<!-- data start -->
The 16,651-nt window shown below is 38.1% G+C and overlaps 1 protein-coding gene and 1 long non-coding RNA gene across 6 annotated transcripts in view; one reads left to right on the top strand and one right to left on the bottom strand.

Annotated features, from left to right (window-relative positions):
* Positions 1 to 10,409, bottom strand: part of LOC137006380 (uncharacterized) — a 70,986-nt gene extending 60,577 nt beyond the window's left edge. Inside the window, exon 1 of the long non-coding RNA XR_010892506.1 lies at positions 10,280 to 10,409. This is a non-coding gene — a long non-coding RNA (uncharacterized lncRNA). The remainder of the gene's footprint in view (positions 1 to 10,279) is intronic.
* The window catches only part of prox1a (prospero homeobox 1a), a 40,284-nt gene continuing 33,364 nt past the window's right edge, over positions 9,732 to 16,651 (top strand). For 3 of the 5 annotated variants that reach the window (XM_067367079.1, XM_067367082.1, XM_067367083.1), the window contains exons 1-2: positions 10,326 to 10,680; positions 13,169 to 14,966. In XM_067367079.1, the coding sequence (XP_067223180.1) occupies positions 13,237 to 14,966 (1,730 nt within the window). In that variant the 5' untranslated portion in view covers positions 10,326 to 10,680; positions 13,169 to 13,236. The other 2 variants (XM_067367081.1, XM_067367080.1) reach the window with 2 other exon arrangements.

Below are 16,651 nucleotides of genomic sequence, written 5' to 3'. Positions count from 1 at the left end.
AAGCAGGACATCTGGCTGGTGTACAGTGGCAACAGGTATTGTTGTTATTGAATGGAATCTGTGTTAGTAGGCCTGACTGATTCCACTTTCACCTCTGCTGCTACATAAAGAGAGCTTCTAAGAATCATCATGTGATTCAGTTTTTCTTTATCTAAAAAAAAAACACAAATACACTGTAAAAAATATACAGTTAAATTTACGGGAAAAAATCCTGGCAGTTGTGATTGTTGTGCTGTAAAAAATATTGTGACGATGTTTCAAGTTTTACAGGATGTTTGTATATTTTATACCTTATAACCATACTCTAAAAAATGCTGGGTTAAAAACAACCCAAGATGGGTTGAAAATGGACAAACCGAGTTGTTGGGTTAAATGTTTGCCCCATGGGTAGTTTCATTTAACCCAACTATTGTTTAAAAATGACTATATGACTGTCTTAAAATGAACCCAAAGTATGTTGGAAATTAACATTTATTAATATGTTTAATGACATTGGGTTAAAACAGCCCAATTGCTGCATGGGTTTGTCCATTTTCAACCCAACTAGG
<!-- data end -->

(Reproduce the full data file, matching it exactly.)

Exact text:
The 16,651-nt window shown below is 38.1% G+C and overlaps 1 protein-coding gene and 1 long non-coding RNA gene across 6 annotated transcripts in view; one reads left to right on the top strand and one right to left on the bottom strand.

Annotated features, from left to right (window-relative positions):
* Positions 1 to 10,409, bottom strand: part of LOC137006380 (uncharacterized) — a 70,986-nt gene extending 60,577 nt beyond the window's left edge. Inside the window, exon 1 of the long non-coding RNA XR_010892506.1 lies at positions 10,280 to 10,409. This is a non-coding gene — a long non-coding RNA (uncharacterized lncRNA). The remainder of the gene's footprint in view (positions 1 to 10,279) is intronic.
* The window catches only part of prox1a (prospero homeobox 1a), a 40,284-nt gene continuing 33,364 nt past the window's right edge, over positions 9,732 to 16,651 (top strand). For 3 of the 5 annotated variants that reach the window (XM_067367079.1, XM_067367082.1, XM_067367083.1), the window contains exons 1-2: positions 10,326 to 10,680; positions 13,169 to 14,966. In XM_067367079.1, the coding sequence (XP_067223180.1) occupies positions 13,237 to 14,966 (1,730 nt within the window). In that variant the 5' untranslated portion in view covers positions 10,326 to 10,680; positions 13,169 to 13,236. The other 2 variants (XM_067367081.1, XM_067367080.1) reach the window with 2 other exon arrangements.

Below are 16,651 nucleotides of genomic sequence, written 5' to 3'. Positions count from 1 at the left end.
AAGCAGGACATCTGGCTGGTGTACAGTGGCAACAGGTATTGTTGTTATTGAATGGAATCTGTGTTAGTAGGCCTGACTGATTCCACTTTCACCTCTGCTGCTACATAAAGAGAGCTTCTAAGAATCATCATGTGATTCAGTTTTTCTTTATCTAAAAAAAAAACACAAATACACTGTAAAAAATATACAGTTAAATTTACGGGAAAAAATCCTGGCAGTTGTGATTGTTGTGCTGTAAAAAATATTGTGACGATGTTTCAAGTTTTACAGGATGTTTGTATATTTTATACCTTATAACCATACTCTAAAAAATGCTGGGTTAAAAACAACCCAAGATGGGTTGAAAATGGACAAACCGAGTTGTTGGGTTAAATGTTTGCCCCATGGGTAGTTTCATTTAACCCAACTATTGTTTAAAAATGACTATATGACTGTCTTAAAATGAACCCAAAGTATGTTGGAAATTAACATTTATTAATATGTTTAATGACATTGGGTTAAAACAGCCCAATTGCTGCATGGGTTTGTCCATTTTCAACCCAACTAGG